This post applies to all developers who are using the OAuth2 login flow as authentication for their service’s protected resources, in addition to any Twitch resources accessible via scopes.
As a courtesy, we wanted to post a reminder that we require applications using Twitch OAuth2 for login purposes to validate their access tokens on a recurring basis. That is to say, if your application is using Twitch as a form of authentication (i.e. verifying that a user is who they say they are on your platform), you should conduct hourly validations of tokens. Additionally, you should validate access tokens prior to processing requests that access or perform mutations on sensitive information of users. We ask that you implement this validation as soon as possible if you have not done so already.
This is important because of how OAuth access tokens work and the end user’s expectation of OAuth session control. For example, a user who opts to disconnect your integration from their Twitch account can do so from their account settings on Twitch. When a user disconnects from an integration, all OAuth access tokens between that user and that integration are invalidated. In this scenario, the expectation is that OAuth access tokens are tied to sessions on third-party applications; as such, any existing sessions between the disconnected user and those applications should also be invalidated.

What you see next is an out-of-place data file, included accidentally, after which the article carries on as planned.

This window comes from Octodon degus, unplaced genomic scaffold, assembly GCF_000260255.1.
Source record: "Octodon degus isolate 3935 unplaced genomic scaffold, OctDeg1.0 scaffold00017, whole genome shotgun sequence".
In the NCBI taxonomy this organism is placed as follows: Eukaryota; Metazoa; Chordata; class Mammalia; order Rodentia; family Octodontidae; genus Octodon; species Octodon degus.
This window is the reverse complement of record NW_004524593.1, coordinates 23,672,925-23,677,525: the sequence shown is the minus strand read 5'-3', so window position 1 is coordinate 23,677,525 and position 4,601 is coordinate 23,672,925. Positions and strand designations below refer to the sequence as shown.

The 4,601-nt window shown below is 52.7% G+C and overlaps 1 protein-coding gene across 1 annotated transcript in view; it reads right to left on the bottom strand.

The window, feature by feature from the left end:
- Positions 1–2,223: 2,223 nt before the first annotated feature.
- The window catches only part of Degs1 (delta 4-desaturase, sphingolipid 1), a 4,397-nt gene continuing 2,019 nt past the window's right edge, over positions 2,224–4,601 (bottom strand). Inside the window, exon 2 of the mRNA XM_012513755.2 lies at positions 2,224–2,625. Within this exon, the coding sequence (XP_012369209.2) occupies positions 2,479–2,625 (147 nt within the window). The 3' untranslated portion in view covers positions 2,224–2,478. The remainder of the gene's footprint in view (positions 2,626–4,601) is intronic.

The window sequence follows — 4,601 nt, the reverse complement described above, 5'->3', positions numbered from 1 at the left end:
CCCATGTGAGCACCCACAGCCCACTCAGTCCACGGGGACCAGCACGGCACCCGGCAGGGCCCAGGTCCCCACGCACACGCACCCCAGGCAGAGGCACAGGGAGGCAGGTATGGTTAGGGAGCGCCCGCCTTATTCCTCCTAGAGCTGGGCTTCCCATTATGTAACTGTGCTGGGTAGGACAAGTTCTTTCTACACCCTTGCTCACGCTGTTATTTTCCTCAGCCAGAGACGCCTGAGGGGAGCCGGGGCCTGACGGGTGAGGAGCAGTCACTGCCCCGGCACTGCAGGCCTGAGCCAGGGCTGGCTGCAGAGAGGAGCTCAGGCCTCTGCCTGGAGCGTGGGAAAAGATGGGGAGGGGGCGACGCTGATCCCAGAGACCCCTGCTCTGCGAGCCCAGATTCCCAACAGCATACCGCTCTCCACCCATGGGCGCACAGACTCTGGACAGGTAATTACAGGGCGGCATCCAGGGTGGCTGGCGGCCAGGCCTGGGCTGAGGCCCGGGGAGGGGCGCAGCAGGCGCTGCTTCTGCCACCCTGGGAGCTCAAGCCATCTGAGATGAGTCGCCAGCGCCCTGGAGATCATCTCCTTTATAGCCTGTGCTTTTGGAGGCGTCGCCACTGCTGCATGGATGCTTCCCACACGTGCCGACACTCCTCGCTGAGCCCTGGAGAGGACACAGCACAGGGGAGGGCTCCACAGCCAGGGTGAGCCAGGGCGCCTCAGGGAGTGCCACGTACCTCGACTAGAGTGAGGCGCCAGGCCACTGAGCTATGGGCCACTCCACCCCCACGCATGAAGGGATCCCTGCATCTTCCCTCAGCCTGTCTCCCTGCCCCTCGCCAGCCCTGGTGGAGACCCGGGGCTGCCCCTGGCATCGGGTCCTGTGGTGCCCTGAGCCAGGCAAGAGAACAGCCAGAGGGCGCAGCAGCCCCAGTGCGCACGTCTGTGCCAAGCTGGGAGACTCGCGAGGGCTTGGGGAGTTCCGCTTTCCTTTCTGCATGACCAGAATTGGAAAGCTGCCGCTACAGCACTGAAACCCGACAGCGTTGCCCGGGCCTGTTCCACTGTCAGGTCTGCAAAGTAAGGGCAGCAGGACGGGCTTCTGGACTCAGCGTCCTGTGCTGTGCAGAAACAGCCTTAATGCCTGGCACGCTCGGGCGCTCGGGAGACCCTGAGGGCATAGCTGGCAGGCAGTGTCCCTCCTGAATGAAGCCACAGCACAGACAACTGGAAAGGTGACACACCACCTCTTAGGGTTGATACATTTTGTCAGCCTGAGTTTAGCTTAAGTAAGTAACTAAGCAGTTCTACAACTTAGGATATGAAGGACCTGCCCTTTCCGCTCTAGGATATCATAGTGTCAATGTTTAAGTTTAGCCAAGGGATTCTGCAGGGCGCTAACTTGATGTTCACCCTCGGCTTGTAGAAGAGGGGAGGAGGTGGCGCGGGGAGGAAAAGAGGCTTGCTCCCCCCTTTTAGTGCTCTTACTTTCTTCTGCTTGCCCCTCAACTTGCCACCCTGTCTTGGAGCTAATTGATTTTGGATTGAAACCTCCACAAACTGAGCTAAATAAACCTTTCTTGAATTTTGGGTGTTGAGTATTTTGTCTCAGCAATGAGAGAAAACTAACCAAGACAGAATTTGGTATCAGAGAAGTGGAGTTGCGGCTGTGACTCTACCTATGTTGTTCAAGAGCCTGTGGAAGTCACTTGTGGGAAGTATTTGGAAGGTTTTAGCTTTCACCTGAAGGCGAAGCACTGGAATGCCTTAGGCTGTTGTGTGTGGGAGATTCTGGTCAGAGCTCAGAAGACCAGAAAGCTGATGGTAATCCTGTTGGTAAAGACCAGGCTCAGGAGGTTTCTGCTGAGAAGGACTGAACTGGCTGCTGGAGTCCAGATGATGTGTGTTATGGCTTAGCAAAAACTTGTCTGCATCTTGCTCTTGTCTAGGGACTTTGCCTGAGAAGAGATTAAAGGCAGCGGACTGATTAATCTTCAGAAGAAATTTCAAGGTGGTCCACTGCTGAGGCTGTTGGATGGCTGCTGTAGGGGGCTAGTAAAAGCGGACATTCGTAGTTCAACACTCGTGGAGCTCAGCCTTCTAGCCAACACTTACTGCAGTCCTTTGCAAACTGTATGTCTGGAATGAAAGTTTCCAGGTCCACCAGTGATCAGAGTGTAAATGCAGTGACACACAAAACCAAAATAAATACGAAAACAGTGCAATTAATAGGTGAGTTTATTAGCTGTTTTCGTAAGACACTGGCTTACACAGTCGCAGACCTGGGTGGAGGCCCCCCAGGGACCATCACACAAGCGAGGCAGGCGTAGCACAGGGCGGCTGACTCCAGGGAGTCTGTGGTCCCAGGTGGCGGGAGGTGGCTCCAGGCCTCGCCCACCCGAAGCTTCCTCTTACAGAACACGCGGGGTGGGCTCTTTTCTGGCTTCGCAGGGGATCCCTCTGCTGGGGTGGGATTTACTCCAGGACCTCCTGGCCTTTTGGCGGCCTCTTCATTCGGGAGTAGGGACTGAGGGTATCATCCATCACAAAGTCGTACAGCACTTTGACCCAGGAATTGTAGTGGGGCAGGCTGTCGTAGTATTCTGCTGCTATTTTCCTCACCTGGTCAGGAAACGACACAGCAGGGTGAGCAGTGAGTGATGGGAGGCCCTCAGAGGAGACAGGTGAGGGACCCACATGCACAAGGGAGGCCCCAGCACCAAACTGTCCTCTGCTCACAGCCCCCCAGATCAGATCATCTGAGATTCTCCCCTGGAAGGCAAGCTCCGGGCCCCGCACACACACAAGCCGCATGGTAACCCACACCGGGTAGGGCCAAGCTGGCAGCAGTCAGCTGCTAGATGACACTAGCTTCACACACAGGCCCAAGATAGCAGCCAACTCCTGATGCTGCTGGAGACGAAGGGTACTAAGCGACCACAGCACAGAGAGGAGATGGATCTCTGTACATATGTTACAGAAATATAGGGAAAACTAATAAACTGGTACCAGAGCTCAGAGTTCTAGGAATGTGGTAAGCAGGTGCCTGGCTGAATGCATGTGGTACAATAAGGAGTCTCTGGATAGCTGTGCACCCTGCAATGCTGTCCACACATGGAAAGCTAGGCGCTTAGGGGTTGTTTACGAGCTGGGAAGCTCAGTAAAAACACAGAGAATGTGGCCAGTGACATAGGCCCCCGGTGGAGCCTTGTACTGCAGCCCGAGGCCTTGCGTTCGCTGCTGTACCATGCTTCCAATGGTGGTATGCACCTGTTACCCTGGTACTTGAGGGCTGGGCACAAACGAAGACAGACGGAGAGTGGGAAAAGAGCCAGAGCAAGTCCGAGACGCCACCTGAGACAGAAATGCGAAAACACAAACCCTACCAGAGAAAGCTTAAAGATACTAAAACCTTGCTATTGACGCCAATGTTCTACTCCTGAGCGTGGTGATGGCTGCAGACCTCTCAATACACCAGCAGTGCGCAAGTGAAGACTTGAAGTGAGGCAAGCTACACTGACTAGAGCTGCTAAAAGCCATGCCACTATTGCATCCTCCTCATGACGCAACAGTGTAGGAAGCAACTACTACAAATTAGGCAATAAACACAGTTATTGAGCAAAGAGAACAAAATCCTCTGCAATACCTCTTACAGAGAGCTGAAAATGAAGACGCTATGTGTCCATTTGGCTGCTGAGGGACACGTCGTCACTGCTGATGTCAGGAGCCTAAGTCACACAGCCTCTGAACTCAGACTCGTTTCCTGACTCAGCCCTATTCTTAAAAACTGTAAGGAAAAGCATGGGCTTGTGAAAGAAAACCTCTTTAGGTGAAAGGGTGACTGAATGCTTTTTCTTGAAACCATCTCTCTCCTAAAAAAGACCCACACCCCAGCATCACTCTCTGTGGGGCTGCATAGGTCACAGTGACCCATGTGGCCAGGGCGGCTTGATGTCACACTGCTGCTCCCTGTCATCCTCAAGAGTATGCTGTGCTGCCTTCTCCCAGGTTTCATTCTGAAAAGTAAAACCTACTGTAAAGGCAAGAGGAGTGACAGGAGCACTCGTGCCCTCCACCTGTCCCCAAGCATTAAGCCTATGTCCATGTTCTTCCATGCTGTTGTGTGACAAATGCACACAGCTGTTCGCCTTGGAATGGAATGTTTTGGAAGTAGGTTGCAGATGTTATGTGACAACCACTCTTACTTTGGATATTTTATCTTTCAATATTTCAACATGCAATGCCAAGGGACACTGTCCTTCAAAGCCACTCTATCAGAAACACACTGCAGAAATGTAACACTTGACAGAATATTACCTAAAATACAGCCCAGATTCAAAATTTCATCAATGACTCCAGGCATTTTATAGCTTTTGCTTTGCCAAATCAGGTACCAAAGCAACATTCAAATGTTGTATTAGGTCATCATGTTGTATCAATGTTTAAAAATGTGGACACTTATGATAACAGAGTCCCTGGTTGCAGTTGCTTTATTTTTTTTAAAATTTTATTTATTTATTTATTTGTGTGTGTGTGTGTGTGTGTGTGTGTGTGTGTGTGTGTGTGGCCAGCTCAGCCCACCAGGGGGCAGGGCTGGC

Twitch does periodically conduct audits for the security of our mutual users. If we discover an application that is not re-validating access tokens, we will reach out and work with the developers to resolve the issue. If the issue is not resolved, we may take punitive action, such as revoking the developer’s API key or throttling the application’s performance. We certainly prefer the former; your success is our success!